Cannibalized Neanderthals found in Spain

In 1994, deep in the El Sidron cave system in northern Spain, the bodies of 13 cannibalized Neanderthals were found. They lived around 50,000 years ago. Modern forensic techniques determined that they had been cannibalized, because the skulls were cracked open to extract the bone marrow. Their tongues and brains had been eaten. The group was a family of 7 adults, 3 teenagers, & 3 children.

The El Sidron cave system is approximately 12,000 feet long, featuring a central gallery of about 600 feet long. In prehistoric times, it would have been a great place to shelter. When the bones were originally discovered in 1994 it was thought that they were of Spanish civil war soldiers. During the war, republican soldiers used the cave to hide in.

Neanderthal cannibalism
Neanderthal cannibalism

Later analysis revealed they were much older.

When it was discovered that the bones were actually more than 50,000 years old, a more thorough investigation commenced. The cave was then thoroughly excavated from 2000 to 2013. The bones were all discovered in the same part of the cave called Ossuary Gallery or Tunnel of Bones.

Anomalies found in the bones strongly suggested inbreeding was common place. Suggesting the local Neanderthal population to be fairly low. Neanderthals fell off the fossil record about 40,000 years ago, so this group could be a strong indicator of why they eventually went extinct. They slowly broke into smaller and smaller groups and were not able to interbreed properly. This would cause significate inbreeding which leads to a host of disorders that weakens the species. Ultimately leading to their demise.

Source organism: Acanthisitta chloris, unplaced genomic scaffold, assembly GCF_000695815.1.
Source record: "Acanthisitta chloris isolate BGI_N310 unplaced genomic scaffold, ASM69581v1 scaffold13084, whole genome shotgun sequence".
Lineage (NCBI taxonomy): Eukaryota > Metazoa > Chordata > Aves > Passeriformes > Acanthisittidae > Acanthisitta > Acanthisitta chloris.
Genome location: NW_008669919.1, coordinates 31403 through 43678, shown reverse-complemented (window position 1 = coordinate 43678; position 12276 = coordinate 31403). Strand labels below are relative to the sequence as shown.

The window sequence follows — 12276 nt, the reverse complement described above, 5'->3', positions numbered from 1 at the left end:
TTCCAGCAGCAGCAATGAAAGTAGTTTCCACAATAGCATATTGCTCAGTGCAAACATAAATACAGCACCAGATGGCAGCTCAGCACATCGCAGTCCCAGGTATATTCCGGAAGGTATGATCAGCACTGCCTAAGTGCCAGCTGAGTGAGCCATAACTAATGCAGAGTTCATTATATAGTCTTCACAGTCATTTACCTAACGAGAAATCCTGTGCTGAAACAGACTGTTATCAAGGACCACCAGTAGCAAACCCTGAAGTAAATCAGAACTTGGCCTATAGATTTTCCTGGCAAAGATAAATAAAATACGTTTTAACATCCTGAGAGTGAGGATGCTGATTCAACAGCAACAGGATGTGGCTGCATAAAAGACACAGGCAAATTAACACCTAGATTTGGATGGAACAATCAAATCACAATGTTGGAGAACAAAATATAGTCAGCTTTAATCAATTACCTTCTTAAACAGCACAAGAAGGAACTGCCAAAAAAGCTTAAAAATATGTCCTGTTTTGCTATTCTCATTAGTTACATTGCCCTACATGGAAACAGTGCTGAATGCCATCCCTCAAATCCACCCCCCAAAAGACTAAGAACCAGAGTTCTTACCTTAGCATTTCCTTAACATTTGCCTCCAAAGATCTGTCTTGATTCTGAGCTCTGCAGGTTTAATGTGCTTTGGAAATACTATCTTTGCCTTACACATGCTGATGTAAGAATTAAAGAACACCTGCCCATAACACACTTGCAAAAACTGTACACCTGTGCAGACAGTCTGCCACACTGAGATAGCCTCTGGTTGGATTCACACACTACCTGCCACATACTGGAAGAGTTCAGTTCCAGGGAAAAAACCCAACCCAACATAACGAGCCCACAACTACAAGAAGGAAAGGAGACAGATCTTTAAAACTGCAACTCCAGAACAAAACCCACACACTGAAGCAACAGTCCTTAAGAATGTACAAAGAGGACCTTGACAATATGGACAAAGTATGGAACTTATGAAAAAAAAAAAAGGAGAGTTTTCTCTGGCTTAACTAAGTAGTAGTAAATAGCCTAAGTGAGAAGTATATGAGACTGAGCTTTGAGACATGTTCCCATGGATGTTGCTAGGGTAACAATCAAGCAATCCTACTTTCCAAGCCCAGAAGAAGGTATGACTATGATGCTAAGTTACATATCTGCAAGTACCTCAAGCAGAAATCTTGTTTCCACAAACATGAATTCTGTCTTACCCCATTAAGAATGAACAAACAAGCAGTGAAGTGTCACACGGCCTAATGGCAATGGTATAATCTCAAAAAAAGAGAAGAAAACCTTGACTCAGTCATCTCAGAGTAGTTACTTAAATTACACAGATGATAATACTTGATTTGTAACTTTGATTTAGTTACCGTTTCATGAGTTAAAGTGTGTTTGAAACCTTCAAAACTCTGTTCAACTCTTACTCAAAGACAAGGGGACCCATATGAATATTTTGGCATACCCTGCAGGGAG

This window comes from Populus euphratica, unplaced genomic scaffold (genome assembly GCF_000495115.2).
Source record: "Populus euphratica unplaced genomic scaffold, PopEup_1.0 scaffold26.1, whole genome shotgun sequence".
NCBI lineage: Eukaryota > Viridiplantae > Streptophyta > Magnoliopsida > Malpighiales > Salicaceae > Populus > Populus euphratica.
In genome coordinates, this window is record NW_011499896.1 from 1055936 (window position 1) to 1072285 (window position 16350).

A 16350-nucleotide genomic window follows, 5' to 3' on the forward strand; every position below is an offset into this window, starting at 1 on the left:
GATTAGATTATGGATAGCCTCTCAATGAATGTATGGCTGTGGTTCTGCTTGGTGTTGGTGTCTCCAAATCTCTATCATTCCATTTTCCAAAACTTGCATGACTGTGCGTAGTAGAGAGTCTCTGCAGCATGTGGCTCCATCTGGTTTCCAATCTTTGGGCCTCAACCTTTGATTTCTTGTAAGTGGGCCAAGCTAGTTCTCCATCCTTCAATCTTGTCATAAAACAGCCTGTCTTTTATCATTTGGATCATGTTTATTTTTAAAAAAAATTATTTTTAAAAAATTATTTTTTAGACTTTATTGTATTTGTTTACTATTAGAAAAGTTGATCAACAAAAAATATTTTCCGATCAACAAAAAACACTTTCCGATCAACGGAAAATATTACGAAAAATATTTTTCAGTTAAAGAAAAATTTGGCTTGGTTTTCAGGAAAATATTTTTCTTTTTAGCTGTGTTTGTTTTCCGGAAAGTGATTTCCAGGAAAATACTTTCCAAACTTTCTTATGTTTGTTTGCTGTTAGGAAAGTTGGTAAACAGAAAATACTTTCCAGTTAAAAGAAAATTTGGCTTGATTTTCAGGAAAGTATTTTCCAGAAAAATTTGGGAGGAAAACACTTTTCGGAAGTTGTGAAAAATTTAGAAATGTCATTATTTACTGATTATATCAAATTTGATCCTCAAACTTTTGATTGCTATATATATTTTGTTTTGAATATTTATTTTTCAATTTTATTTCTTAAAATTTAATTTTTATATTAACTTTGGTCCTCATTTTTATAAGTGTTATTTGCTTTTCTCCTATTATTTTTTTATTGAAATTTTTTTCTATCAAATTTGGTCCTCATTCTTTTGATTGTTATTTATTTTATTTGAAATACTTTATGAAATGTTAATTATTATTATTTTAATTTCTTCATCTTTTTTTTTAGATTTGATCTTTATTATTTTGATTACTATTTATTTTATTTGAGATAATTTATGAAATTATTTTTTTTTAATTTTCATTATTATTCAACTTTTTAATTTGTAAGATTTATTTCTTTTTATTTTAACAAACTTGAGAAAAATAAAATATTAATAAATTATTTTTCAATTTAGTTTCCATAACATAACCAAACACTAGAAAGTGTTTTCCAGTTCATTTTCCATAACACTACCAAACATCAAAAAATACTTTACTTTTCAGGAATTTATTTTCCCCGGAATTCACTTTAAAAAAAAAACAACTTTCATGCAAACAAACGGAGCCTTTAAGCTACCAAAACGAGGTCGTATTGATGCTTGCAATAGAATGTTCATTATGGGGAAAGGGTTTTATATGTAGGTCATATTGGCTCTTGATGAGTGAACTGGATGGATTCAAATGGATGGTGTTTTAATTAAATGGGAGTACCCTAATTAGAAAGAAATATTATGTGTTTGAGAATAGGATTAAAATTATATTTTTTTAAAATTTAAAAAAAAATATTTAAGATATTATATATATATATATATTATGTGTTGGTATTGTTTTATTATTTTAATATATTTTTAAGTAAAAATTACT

The men of this group were all related but the women appeared to be from outside the group. Signifying that they weren’t completely isolated from other groups in the area. But the evidence of inbreeding within all of the individuals DNA suggest it was common place at this point.

Evidence of cannibalism

The types of pitting, cut marks, and bones cracked open suggest they were inflicted by other Neanderthals. There weren’t any scratch or claw marks that a predator would inflict. The bones were cracked open in such a way that the marrow could be extracted. The bones also suggest that the individuals suffered from malnutrition on a diet of mostly plants, nuts and some meat. Indicating they may have been cannibalized for survival.

Over 2500 bones have been discovered at El Sidron making it the largest collection of Neanderthal fossils in Europe. While excavation has ended, studies continue on the bones and artifacts found in the cave. Why aren’t I using metric?

View more odd history facts.

Bones from El Sidron Neanderthal family
Bones with congenital anomalies within the El Sidrón family group. Maxilla (A), first cervical vertebrae (B,C), second cervical vertebra (D), twelfth thoracic vertebra (E), twelfth hypoplastic rib or lumbar rib (F), os Centrale and bipartite scaphoid (G), tripartite patella (H), navicular-cuboid non-osseous coalition (I), left foot anomaly (J). Courtesy:

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